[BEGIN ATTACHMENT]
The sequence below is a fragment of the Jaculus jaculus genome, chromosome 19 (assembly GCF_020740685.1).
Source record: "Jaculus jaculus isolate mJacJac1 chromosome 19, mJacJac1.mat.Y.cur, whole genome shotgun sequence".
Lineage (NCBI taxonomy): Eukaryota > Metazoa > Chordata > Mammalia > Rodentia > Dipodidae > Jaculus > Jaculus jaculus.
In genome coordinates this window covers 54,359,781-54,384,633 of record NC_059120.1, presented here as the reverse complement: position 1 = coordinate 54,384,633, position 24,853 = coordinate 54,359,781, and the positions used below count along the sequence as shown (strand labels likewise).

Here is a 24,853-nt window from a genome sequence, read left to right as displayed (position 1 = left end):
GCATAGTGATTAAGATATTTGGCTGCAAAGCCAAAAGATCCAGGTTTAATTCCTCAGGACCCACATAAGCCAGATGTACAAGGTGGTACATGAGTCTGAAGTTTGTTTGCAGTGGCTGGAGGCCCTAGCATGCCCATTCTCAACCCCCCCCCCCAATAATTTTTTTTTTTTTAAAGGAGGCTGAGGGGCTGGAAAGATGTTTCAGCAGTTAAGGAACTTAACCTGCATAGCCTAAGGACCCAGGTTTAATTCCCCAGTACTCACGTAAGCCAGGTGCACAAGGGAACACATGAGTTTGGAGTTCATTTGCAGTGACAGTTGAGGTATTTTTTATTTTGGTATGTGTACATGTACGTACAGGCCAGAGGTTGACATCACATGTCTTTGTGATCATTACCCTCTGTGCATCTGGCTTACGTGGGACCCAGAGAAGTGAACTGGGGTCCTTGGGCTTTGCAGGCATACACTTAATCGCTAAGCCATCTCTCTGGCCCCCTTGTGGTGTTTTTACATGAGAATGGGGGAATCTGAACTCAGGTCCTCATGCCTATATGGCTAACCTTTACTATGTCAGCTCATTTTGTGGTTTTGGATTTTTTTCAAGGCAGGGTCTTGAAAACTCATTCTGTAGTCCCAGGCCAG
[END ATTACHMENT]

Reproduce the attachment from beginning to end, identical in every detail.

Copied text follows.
The sequence below is a fragment of the Jaculus jaculus genome, chromosome 19 (assembly GCF_020740685.1).
Source record: "Jaculus jaculus isolate mJacJac1 chromosome 19, mJacJac1.mat.Y.cur, whole genome shotgun sequence".
Lineage (NCBI taxonomy): Eukaryota > Metazoa > Chordata > Mammalia > Rodentia > Dipodidae > Jaculus > Jaculus jaculus.
In genome coordinates this window covers 54,359,781-54,384,633 of record NC_059120.1, presented here as the reverse complement: position 1 = coordinate 54,384,633, position 24,853 = coordinate 54,359,781, and the positions used below count along the sequence as shown (strand labels likewise).

Here is a 24,853-nt window from a genome sequence, read left to right as displayed (position 1 = left end):
GCATAGTGATTAAGATATTTGGCTGCAAAGCCAAAAGATCCAGGTTTAATTCCTCAGGACCCACATAAGCCAGATGTACAAGGTGGTACATGAGTCTGAAGTTTGTTTGCAGTGGCTGGAGGCCCTAGCATGCCCATTCTCAACCCCCCCCCCCAATAATTTTTTTTTTTTTAAAGGAGGCTGAGGGGCTGGAAAGATGTTTCAGCAGTTAAGGAACTTAACCTGCATAGCCTAAGGACCCAGGTTTAATTCCCCAGTACTCACGTAAGCCAGGTGCACAAGGGAACACATGAGTTTGGAGTTCATTTGCAGTGACAGTTGAGGTATTTTTTATTTTGGTATGTGTACATGTACGTACAGGCCAGAGGTTGACATCACATGTCTTTGTGATCATTACCCTCTGTGCATCTGGCTTACGTGGGACCCAGAGAAGTGAACTGGGGTCCTTGGGCTTTGCAGGCATACACTTAATCGCTAAGCCATCTCTCTGGCCCCCTTGTGGTGTTTTTACATGAGAATGGGGGAATCTGAACTCAGGTCCTCATGCCTATATGGCTAACCTTTACTATGTCAGCTCATTTTGTGGTTTTGGATTTTTTTCAAGGCAGGGTCTTGAAAACTCATTCTGTAGTCCCAGGCCAG